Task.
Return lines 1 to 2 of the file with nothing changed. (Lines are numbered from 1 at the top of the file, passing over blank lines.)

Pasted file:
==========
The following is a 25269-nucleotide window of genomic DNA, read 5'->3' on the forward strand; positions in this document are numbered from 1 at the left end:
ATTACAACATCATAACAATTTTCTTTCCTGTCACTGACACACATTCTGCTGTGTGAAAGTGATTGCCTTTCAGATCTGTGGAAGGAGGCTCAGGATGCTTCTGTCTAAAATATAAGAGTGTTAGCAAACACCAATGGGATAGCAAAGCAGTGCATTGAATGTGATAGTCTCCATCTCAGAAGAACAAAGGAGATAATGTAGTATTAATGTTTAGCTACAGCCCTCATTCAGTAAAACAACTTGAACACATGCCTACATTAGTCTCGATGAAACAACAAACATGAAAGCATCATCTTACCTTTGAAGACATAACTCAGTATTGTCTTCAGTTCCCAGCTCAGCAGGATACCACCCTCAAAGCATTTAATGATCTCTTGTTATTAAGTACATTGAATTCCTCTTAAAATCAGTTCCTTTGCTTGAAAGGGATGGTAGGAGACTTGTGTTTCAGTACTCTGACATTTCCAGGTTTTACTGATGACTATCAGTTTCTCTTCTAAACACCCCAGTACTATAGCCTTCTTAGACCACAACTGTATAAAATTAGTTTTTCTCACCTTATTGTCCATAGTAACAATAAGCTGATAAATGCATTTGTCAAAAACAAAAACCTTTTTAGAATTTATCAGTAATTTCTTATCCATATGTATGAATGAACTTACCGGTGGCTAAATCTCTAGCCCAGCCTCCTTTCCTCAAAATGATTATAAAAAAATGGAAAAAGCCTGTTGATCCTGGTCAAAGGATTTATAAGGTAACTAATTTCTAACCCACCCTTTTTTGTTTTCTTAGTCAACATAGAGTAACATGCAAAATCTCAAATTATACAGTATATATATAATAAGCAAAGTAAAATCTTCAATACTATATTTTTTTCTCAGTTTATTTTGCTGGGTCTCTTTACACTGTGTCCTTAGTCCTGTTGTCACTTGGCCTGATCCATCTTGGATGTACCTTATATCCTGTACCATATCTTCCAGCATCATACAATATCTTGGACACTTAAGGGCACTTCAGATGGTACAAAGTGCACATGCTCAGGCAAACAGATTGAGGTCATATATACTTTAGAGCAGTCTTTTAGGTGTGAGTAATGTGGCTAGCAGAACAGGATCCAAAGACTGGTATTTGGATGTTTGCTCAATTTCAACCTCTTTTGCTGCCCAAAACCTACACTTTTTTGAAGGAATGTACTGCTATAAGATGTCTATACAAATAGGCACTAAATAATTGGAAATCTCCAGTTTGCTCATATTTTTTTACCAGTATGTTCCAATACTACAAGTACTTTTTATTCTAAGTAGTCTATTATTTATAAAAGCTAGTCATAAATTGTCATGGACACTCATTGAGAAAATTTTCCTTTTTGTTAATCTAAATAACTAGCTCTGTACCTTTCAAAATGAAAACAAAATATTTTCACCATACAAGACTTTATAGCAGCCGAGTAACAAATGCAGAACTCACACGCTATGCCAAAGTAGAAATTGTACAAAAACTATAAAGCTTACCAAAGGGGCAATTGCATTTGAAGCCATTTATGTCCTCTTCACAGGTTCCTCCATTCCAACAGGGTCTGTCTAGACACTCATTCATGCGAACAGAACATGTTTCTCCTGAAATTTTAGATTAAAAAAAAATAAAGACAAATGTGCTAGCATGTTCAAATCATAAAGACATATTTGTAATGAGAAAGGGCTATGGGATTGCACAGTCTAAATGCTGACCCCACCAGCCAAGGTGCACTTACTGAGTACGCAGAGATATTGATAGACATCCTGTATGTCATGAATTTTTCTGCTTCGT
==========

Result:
The following is a 25269-nucleotide window of genomic DNA, read 5'->3' on the forward strand; positions in this document are numbered from 1 at the left end:
ATTACAACATCATAACAATTTTCTTTCCTGTCACTGACACACATTCTGCTGTGTGAAAGTGATTGCCTTTCAGATCTGTGGAAGGAGGCTCAGGATGCTTCTGTCTAAAATATAAGAGTGTTAGCAAACACCAATGGGATAGCAAAGCAGTGCATTGAATGTGATAGTCTCCATCTCAGAAGAACAAAGGAGATAATGTAGTATTAATGTTTAGCTACAGCCCTCATTCAGTAAAACAACTTGAACACATGCCTACATTAGTCTCGATGAAACAACAAACATGAAAGCATCATCTTACCTTTGAAGACATAACTCAGTATTGTCTTCAGTTCCCAGCTCAGCAGGATACCACCCTCAAAGCATTTAATGATCTCTTGTTATTAAGTACATTGAATTCCTCTTAAAATCAGTTCCTTTGCTTGAAAGGGATGGTAGGAGACTTGTGTTTCAGTACTCTGACATTTCCAGGTTTTACTGATGACTATCAGTTTCTCTTCTAAACACCCCAGTACTATAGCCTTCTTAGACCACAACTGTATAAAATTAGTTTTTCTCACCTTATTGTCCATAGTAACAATAAGCTGATAAATGCATTTGTCAAAAACAAAAACCTTTTTAGAATTTATCAGTAATTTCTTATCCATATGTATGAATGAACTTACCGGTGGCTAAATCTCTAGCCCAGCCTCCTTTCCTCAAAATGATTATAAAAAAATGGAAAAAGCCTGTTGATCCTGGTCAAAGGATTTATAAGGTAACTAATTTCTAACCCACCCTTTTTTGTTTTCTTAGTCAACATAGAGTAACATGCAAAATCTCAAATTATACAGTATATATATAATAAGCAAAGTAAAATCTTCAATACTATATTTTTTTCTCAGTTTATTTTGCTGGGTCTCTTTACACTGTGTCCTTAGTCCTGTTGTCACTTGGCCTGATCCATCTTGGATGTACCTTATATCCTGTACCATATCTTCCAGCATCATACAATATCTTGGACACTTAAGGGCACTTCAGATGGTACAAAGTGCACATGCTCAGGCAAACAGATTGAGGTCATATATACTTTAGAGCAGTCTTTTAGGTGTGAGTAATGTGGCTAGCAGAACAGGATCCAAAGACTGGTATTTGGATGTTTGCTCAATTTCAACCTCTTTTGCTGCCCAAAACCTACACTTTTTTGAAGGAATGTACTGCTATAAGATGTCTATACAAATAGGCACTAAATAATTGGAAATCTCCAGTTTGCTCATATTTTTTTACCAGTATGTTCCAATACTACAAGTACTTTTTATTCTAAGTAGTCTATTATTTATAAAAGCTAGTCATAAATTGTCATGGACACTCATTGAGAAAATTTTCCTTTTTGTTAATCTAAATAACTAGCTCTGTACCTTTCAAAATGAAAACAAAATATTTTCACCATACAAGACTTTATAGCAGCCGAGTAACAAATGCAGAACTCACACGCTATGCCAAAGTAGAAATTGTACAAAAACTATAAAGCTTACCAAAGGGGCAATTGCATTTGAAGCCATTTATGTCCTCTTCACAGGTTCCTCCATTCCAACAGGGTCTGTCTAGACACTCATTCATGCGAACAGAACATGTTTCTCCTGAAATTTTAGATTAAAAAAAAATAAAGACAAATGTGCTAGCATGTTCAAATCATAAAGACATATTTGTAATGAGAAAGGGCTATGGGATTGCACAGTCTAAATGCTGACCCCACCAGCCAAGGTGCACTTACTGAGTACGCAGAGATATTGATAGACATCCTGTATGTCATGAATTTTTCTGCTTCGT